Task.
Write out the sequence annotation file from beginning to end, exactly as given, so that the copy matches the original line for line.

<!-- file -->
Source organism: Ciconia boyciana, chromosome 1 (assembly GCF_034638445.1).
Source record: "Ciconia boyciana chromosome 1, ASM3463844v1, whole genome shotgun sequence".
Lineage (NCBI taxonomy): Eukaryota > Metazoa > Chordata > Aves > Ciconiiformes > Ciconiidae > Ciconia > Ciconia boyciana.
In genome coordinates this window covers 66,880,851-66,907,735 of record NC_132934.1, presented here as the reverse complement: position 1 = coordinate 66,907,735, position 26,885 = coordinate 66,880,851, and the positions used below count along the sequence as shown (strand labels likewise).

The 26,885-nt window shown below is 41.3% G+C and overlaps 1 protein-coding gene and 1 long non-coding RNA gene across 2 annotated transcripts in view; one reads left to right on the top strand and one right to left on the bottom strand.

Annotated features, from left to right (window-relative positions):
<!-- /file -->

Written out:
Source organism: Ciconia boyciana, chromosome 1 (assembly GCF_034638445.1).
Source record: "Ciconia boyciana chromosome 1, ASM3463844v1, whole genome shotgun sequence".
Lineage (NCBI taxonomy): Eukaryota > Metazoa > Chordata > Aves > Ciconiiformes > Ciconiidae > Ciconia > Ciconia boyciana.
In genome coordinates this window covers 66,880,851-66,907,735 of record NC_132934.1, presented here as the reverse complement: position 1 = coordinate 66,907,735, position 26,885 = coordinate 66,880,851, and the positions used below count along the sequence as shown (strand labels likewise).

The 26,885-nt window shown below is 41.3% G+C and overlaps 1 protein-coding gene and 1 long non-coding RNA gene across 2 annotated transcripts in view; one reads left to right on the top strand and one right to left on the bottom strand.

Annotated features, from left to right (window-relative positions):